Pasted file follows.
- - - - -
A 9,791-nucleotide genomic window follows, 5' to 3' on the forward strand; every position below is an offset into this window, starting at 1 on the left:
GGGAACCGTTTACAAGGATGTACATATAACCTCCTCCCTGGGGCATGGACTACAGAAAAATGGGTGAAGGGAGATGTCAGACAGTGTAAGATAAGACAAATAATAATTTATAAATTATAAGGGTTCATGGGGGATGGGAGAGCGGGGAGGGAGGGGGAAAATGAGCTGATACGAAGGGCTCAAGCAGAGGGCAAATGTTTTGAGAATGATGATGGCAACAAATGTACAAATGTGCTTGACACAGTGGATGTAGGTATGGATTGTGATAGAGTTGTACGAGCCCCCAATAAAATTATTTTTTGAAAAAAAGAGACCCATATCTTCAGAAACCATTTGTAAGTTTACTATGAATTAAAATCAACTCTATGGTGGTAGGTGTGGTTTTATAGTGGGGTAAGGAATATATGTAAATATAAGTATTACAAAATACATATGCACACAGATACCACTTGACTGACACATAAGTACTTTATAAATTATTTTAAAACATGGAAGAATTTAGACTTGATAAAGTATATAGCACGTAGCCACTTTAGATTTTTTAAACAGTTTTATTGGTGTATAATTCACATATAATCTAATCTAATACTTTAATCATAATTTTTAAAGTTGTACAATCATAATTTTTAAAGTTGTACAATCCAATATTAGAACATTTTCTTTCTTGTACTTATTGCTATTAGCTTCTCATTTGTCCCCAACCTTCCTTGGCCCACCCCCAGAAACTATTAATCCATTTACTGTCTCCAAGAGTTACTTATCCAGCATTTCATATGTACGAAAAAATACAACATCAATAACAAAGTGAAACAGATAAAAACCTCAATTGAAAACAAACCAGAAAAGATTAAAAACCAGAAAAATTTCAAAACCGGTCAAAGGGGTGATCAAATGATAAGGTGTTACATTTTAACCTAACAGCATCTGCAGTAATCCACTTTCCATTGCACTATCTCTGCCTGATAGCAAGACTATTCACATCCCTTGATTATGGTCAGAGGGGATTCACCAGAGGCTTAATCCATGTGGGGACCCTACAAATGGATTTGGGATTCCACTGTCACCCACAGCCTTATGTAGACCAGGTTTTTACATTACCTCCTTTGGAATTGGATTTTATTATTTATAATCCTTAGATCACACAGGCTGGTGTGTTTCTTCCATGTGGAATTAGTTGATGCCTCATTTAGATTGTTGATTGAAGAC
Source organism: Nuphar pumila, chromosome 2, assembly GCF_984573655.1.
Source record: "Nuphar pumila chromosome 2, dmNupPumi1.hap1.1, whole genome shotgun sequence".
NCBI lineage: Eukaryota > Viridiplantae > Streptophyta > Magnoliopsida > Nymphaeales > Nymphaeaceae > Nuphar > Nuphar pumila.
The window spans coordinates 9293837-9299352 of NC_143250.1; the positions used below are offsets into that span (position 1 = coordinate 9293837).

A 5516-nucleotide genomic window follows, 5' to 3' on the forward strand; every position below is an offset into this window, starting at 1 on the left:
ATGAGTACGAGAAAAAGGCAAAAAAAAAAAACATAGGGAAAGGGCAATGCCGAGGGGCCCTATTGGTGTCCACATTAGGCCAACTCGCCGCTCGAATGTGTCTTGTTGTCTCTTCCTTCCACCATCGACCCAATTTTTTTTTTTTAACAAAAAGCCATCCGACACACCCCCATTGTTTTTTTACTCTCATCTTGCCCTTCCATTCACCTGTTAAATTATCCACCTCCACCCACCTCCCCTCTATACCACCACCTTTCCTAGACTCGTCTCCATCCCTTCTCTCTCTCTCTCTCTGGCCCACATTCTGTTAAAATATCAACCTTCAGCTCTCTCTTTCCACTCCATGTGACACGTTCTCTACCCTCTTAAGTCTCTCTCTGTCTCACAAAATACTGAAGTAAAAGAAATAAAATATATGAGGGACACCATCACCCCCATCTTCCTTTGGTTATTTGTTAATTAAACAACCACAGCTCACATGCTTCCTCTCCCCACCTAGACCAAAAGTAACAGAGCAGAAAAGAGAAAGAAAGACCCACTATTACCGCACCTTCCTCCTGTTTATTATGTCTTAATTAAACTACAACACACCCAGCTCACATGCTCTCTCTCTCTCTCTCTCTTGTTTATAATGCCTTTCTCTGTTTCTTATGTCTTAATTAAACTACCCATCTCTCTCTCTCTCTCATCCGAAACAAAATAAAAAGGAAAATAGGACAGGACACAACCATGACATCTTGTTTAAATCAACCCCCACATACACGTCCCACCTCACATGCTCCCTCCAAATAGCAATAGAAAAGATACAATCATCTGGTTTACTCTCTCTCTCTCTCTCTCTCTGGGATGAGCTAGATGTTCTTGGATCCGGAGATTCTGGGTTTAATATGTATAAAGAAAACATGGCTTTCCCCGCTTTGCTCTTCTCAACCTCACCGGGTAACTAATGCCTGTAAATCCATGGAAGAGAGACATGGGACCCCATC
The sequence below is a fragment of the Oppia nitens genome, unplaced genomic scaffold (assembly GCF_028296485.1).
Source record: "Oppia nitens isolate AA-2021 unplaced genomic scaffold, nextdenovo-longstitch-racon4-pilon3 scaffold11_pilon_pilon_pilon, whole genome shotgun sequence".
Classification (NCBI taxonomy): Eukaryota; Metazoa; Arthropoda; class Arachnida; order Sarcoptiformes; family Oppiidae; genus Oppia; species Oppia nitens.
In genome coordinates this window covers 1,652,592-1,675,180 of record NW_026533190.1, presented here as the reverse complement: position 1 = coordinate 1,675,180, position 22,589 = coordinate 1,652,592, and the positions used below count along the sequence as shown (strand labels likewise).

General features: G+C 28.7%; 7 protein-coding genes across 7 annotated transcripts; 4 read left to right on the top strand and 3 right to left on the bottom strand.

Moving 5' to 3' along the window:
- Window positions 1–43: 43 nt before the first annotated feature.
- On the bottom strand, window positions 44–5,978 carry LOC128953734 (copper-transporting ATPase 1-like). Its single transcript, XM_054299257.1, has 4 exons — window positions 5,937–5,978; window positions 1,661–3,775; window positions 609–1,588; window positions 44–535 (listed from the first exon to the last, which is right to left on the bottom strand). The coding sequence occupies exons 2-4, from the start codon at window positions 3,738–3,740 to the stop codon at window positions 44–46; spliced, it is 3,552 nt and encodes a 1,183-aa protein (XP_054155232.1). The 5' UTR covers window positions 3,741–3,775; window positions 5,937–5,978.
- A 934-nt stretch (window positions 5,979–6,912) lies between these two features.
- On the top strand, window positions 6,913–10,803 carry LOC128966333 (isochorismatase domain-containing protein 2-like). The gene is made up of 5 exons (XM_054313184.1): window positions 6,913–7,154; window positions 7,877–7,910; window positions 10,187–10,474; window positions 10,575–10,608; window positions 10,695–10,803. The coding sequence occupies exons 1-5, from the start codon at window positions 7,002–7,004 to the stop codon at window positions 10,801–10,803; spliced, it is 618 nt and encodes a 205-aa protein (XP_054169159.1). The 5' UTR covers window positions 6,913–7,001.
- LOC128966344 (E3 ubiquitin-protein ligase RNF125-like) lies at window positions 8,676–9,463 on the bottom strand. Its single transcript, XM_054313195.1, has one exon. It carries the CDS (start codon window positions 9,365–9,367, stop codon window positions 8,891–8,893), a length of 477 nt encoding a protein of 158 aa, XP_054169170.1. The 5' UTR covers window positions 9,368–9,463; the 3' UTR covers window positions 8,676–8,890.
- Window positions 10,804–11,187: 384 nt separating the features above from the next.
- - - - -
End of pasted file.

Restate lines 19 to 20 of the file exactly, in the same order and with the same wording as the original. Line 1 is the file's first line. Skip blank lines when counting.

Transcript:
- LOC128966344 (E3 ubiquitin-protein ligase RNF125-like) lies at window positions 8,676–9,463 on the bottom strand. Its single transcript, XM_054313195.1, has one exon. It carries the CDS (start codon window positions 9,365–9,367, stop codon window positions 8,891–8,893), a length of 477 nt encoding a protein of 158 aa, XP_054169170.1. The 5' UTR covers window positions 9,368–9,463; the 3' UTR covers window positions 8,676–8,890.
- Window positions 10,804–11,187: 384 nt separating the features above from the next.